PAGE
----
How to change twitter username and why you should not!
Is it even necessary to change your username on Twitter or any other social media platform?
For Twitter, your username isn’t just one of the two things you need to login. It’s part of your unique URL and address to your profile page.
Without your username, you won’t have an address on Twitter. No one will be able to locate you. So moving ahead to changing it (completely or partially) could mean or bring massive impact to your Twitter presence. I will be discussing a few reasons why you may not do this. But let’s see how to do it.
How to change a username on twitter if you really want to do it
One of my blog subscribers replying to Twitter Tip said he would like to change his Twitter username. That actually picked my interest and I was wondering why.
He later on revealed to me his current username has some irrelevant figures. As a matter of fact, had no idea what he did when creating the account a couple of years ago.
So here are the steps to change your Twitter username:
First, connect to your Twitter account and click the more (…) button:
Then click on Settings and Privacy
On the next page, go to Account and click the username:
On the page that follows, enter the new username.
Twitter will do some suggestions based on your real names. You may accept or ignore:
Once you get your new username, click to save.
Note that changing your username will have no effect on your existing followers, Direct messages, replies and tweets.
A new username will appear next to your profile photo once you save the changes. I recommend you make your followers know before going ahead to change the username.
Why you may not want to change your Twitter username
If you have a pretty new account without some following and engagement, you may go ahead and change it. But if your account with the current username has been active for some years, changing it may have the following consequences:
Lost of Direct Messages: If your followers don’t know about the new username, any messages sent to your through your changed username will certainly be lost.
Broken links: With time, readers and online marketers link to your Twitter profile. Changing the name will directly mean a loss of the the address. As Twitter does not redirect to any changed name, this many lead to more undesirable consequences.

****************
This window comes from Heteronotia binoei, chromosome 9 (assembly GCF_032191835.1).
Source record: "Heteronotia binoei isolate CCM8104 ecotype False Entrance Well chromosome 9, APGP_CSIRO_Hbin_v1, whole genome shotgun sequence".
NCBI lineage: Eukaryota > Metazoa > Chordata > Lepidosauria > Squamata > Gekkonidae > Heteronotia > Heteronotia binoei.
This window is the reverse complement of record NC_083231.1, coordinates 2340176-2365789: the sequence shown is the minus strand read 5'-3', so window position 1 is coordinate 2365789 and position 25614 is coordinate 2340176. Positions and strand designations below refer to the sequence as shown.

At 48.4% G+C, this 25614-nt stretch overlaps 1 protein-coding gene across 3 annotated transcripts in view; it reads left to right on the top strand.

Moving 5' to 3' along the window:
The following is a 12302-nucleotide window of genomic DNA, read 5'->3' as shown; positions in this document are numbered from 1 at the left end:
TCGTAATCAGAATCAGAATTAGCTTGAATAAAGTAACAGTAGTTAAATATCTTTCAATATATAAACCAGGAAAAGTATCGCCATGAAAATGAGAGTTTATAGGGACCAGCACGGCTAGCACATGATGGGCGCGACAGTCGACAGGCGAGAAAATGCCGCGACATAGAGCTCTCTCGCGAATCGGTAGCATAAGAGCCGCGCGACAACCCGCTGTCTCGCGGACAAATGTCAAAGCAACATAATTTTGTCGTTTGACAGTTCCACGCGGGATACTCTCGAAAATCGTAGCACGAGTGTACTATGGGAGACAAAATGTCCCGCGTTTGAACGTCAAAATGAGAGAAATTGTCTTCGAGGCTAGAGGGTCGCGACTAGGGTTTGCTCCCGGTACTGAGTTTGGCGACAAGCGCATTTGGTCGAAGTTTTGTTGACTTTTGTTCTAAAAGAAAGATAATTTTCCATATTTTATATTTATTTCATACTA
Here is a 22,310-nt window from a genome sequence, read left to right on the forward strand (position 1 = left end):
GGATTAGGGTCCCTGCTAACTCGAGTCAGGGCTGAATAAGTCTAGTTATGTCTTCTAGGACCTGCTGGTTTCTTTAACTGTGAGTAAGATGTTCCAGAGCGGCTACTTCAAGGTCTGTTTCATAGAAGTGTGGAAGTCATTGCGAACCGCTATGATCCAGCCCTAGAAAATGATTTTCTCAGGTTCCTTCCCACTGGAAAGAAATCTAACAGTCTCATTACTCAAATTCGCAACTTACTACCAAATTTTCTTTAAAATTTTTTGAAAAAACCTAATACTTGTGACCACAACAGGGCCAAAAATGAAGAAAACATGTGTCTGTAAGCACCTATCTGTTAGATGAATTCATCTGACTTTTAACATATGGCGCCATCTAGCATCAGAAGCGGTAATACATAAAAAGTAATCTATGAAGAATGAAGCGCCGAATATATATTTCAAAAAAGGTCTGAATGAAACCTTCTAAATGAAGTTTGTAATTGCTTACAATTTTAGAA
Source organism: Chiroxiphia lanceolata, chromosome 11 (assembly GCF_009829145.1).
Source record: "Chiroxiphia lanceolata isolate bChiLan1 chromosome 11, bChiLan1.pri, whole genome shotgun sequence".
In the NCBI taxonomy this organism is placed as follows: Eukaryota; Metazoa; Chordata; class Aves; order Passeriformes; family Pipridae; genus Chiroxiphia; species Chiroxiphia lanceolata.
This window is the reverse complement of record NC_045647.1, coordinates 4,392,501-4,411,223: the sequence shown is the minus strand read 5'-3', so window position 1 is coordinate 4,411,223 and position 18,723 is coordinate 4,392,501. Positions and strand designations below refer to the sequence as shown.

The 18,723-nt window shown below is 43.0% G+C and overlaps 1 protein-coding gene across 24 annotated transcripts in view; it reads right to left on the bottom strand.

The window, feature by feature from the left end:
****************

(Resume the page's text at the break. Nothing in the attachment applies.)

How do you change your name on twitter Not username?
Your name and username are two different elements that can be handled differently. While you are able to change your username, Twitter also allows you to change your name.
Your name is a personal identify. It could be your real name or business name displayed in your profile page. Here is how to change twitter name:
Go to your profile page and click Edit profile:
Enter the new name and be sure to click to save.
Note that on this page, you are able to change and personalize your Twitter profile. You can edit your Bio text, location, website, date of birth.
Why would someone change his Twitter names?
There could be many reasons to change names on Twitter. Here are a few of them:
Change of social status: A lady who just got married may want to change her name on her document, including Twitter, Facebook, etc. You may also want to change name after divorce.
From personal to business and vice versa: A simple switch from personal name to business account.
Others change names for religious reasons, political statements, criminal purposes or they simply dislike their current names.
If you grow up to find out that your current name carries a meaning you don’t like, you may want to change it. A friend changed his name from Jacob to Ransom for personal and religious motives.
Changing your name on Twitter may not have any serious impact on your Twitter presence as changing your username does. However, before changing any of these, you should note the following:
- Your Twitter name has a maximum character length of 50
- Your username can go up to 15 characters in length.
I hope this was helpful piece on how to change your username on twitter..
Thanks for reading and twitting.